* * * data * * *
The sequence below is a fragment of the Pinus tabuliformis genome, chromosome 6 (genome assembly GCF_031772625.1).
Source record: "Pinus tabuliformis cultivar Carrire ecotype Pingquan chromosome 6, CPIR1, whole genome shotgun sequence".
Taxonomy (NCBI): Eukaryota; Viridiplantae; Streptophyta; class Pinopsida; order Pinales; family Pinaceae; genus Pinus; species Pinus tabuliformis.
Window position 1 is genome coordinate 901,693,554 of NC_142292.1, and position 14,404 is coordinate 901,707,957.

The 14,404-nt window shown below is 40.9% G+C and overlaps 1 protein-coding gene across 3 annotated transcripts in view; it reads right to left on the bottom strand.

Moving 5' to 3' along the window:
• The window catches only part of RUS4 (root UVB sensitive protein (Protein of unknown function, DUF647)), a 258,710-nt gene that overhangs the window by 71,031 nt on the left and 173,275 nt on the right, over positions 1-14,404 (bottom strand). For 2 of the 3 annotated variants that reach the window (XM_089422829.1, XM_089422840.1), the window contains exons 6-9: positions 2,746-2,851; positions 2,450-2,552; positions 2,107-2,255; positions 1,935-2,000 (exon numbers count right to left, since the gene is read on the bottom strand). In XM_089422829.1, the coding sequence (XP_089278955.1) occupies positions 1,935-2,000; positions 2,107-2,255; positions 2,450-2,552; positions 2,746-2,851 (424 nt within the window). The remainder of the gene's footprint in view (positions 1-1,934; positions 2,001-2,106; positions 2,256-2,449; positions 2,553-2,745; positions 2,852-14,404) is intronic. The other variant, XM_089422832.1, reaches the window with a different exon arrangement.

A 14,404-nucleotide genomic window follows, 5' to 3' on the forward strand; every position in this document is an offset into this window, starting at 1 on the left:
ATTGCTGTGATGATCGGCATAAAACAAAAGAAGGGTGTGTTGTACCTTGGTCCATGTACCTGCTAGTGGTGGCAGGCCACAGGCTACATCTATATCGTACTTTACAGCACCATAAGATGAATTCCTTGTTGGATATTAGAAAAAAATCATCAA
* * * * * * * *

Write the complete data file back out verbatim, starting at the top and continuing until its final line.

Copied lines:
The sequence below is a fragment of the Pinus tabuliformis genome, chromosome 6 (genome assembly GCF_031772625.1).
Source record: "Pinus tabuliformis cultivar Carrire ecotype Pingquan chromosome 6, CPIR1, whole genome shotgun sequence".
Taxonomy (NCBI): Eukaryota; Viridiplantae; Streptophyta; class Pinopsida; order Pinales; family Pinaceae; genus Pinus; species Pinus tabuliformis.
Window position 1 is genome coordinate 901,693,554 of NC_142292.1, and position 14,404 is coordinate 901,707,957.

The 14,404-nt window shown below is 40.9% G+C and overlaps 1 protein-coding gene across 3 annotated transcripts in view; it reads right to left on the bottom strand.

Moving 5' to 3' along the window:
• The window catches only part of RUS4 (root UVB sensitive protein (Protein of unknown function, DUF647)), a 258,710-nt gene that overhangs the window by 71,031 nt on the left and 173,275 nt on the right, over positions 1-14,404 (bottom strand). For 2 of the 3 annotated variants that reach the window (XM_089422829.1, XM_089422840.1), the window contains exons 6-9: positions 2,746-2,851; positions 2,450-2,552; positions 2,107-2,255; positions 1,935-2,000 (exon numbers count right to left, since the gene is read on the bottom strand). In XM_089422829.1, the coding sequence (XP_089278955.1) occupies positions 1,935-2,000; positions 2,107-2,255; positions 2,450-2,552; positions 2,746-2,851 (424 nt within the window). The remainder of the gene's footprint in view (positions 1-1,934; positions 2,001-2,106; positions 2,256-2,449; positions 2,553-2,745; positions 2,852-14,404) is intronic. The other variant, XM_089422832.1, reaches the window with a different exon arrangement.

A 14,404-nucleotide genomic window follows, 5' to 3' on the forward strand; every position in this document is an offset into this window, starting at 1 on the left:
ATTGCTGTGATGATCGGCATAAAACAAAAGAAGGGTGTGTTGTACCTTGGTCCATGTACCTGCTAGTGGTGGCAGGCCACAGGCTACATCTATATCGTACTTTACAGCACCATAAGATGAATTCCTTGTTGGATATTAGAAAAAAATCATCAA